Re DM  EWHC 3119 (Fam) is an important case about the limits of the inherent jurisdiction.
Sunderland City Council sought declaratory relief sanctioning a birth plan in respect of a vulnerable adult which contemplated: (i) interference with the mother/baby relationship following the birth which involved some unspecified level of forced separation and, potentially, removal of the child; and (ii) that the mother should not be informed of key aspects of the plan.
The above orders were sought under the Human Rights Act 1998 and the inherent jurisdiction of the High Court.
The application was made on a Friday. Hayden J adjourned it over the weekend because he did not consider that the evidence had been fully marshalled. On Monday, the local authority sought permission to withdraw its application. Hayden J granted permission to withdraw ‘without hesitation’ because he was far from persuaded of the necessity for or proportionality of the relief sought.
The expert evidence was that the mother had capacity to make decisions about (i) the contact she had with professionals (ii) the safe management of the birth of her baby and particularly in deciding whether and when to undergo an induction and (iii) to make decisions about the treatment she should receive following the birth of the baby.
The young woman had given birth on eight previous occasions and each of those children had been removed from her care and placed for adoption. The mother had also gone into hiding late in her last pregnancy. Relevant clinicians had come to the conclusion in this pregnancy that labour should be induced for the mother’s own health. The local authority was understandably concerned that the mother might go into hiding again jeopardising her own health, that of the unborn child and that of the child following birth. The local authority sought to protect the mother and to put in place such protective measures as they could on the birth of the child. Hayden J described the instincts of the local authority as ‘laudable’ but with a ‘paternalistic complexion’. He emphasised that the law was vigorous in protecting the fundamental principle of personal autonomy. He noted that individuals are entitled to take their own decisions, both good and bad and are at liberty to make their own mistakes.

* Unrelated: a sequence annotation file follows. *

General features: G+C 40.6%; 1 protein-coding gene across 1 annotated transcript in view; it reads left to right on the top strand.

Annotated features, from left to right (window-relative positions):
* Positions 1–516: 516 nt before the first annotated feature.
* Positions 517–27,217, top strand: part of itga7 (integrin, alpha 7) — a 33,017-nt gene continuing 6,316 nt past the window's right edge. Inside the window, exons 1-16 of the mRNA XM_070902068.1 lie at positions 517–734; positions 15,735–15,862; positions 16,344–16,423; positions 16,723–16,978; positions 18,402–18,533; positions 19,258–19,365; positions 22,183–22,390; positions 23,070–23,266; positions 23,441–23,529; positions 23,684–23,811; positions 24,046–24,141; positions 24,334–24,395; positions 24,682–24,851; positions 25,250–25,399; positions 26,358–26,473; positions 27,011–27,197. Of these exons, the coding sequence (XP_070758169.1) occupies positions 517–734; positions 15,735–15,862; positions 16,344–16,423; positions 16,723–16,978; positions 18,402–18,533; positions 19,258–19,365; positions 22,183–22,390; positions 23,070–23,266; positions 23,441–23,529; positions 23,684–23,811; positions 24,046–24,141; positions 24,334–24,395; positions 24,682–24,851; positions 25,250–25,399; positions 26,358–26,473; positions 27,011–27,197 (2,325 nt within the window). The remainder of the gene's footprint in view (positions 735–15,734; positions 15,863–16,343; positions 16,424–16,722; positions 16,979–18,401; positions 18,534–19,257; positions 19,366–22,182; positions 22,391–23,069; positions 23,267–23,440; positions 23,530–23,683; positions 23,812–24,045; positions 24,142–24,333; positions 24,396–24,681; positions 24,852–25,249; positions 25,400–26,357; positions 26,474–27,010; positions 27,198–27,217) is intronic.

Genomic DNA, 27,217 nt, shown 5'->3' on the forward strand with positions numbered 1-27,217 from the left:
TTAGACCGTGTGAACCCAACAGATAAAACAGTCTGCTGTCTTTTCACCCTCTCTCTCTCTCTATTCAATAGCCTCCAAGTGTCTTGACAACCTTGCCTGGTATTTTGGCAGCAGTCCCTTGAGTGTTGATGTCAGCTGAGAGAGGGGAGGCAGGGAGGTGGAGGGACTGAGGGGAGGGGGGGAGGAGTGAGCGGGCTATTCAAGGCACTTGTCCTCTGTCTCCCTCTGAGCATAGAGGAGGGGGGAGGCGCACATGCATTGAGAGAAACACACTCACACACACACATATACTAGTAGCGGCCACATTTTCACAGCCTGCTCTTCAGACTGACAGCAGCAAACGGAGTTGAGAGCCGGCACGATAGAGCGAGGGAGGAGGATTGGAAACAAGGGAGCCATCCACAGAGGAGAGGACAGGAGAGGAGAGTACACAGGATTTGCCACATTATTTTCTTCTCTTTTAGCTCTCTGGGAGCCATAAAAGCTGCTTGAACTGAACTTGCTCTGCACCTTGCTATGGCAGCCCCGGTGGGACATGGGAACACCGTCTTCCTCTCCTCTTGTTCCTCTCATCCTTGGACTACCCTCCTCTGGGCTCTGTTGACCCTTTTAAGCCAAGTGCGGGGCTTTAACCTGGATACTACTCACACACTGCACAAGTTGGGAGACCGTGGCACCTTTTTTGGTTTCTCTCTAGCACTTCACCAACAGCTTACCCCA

The starting point was that the local authority had an obligation to consult parents in the care planning for their children and/or unborn child.